The notion that tea might be of some use in fighting against Alzheimer’s disease is not a new one. I first wrote about it at this site several years ago and then touched on the subject again early last year. As I noted in that first article, the Alzheimer’s Association says there are 5.2 million people in the United States who suffer from the disease and they now expect that by 2050 that number may nearly triple.
The first article cited four studies that looked at the beneficial effects of tea on Alzheimer’s while the second investigated how green tea and red laser light might be of help in fighting the disease. And while I don’t follow the links between tea and health as much as I used to, I couldn’t help noticing a report in Forbes recently that cited several new studies that explore the link between green tea and Alzheimer’s.
A Swiss study which was reported in the European Journal of Clinical Nutrition tested “the neural effects of green tea extract on brain activation in humans” who performed working memory tasks following the consumption of the extract. Their results “suggest that green tea extract may modulate brain activity in the DLPFC, a key area that mediates working memory processing in the human brain.”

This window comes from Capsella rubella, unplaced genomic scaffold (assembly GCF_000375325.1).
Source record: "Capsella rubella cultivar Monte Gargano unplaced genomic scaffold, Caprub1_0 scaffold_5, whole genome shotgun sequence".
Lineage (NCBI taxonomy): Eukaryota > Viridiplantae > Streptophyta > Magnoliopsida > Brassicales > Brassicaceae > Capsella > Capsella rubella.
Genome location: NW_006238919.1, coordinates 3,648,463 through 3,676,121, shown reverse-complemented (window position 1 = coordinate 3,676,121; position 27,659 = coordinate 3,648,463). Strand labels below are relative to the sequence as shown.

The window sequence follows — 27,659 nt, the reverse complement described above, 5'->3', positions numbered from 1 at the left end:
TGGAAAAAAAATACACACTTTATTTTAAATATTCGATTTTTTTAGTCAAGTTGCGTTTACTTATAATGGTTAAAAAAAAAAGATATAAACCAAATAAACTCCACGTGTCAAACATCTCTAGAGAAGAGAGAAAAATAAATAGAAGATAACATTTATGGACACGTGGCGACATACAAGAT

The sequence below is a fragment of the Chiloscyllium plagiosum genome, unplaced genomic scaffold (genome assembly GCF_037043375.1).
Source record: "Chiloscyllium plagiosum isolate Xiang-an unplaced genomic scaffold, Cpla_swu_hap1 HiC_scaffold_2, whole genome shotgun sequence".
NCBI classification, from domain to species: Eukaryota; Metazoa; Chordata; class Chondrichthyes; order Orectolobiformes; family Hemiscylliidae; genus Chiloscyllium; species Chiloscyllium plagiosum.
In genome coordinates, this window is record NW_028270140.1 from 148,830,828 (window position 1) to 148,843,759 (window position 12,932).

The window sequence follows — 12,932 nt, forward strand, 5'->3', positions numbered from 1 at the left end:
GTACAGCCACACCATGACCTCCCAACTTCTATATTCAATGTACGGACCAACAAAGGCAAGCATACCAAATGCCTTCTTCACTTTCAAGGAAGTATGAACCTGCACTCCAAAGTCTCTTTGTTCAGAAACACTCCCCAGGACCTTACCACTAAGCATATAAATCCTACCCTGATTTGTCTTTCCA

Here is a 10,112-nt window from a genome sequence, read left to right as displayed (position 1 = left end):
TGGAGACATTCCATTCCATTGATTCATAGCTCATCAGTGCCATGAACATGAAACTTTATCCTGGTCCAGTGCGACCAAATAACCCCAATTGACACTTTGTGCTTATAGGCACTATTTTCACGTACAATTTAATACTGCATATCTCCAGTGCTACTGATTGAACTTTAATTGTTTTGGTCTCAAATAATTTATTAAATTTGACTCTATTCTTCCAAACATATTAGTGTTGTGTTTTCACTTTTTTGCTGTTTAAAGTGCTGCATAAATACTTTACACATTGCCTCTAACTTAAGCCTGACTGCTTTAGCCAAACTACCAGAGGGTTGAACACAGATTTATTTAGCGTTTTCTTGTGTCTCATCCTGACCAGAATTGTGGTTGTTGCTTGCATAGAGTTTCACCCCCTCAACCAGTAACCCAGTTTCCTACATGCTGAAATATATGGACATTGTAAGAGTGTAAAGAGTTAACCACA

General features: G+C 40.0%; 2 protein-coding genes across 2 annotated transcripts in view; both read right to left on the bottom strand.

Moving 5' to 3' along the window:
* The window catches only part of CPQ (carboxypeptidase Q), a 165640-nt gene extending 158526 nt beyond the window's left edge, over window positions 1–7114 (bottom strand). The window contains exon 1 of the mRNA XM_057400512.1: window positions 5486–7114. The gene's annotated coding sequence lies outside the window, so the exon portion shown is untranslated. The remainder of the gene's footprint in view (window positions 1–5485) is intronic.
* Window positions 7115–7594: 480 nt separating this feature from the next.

In a study reported in the Journal of Biological Chemistry British researchers at the University of Leeds examined the EGCG from green tea and reservatrol, a component that’s found in red wine. As noted in a release from the university, which spells things out in layperson’s terms, “researchers identified the process which allows harmful clumps of protein to latch on to brain cells, causing them to die” and “were able to interrupt this pathway using the purified extracts of EGCG from green tea and resveratrol from red wine.”
Another study, which appeared in the Proceedings of the National Academy of Sciences, found that the epigallocatechin-3-gallate (EGCG) that’s so common in green tea helps to prevent “the accumulation of amyloid plaques that scientists believe cause the brain deterioration associated with Alzheimer’s Disease.”
See more of William I. Lengeman’s articles here.
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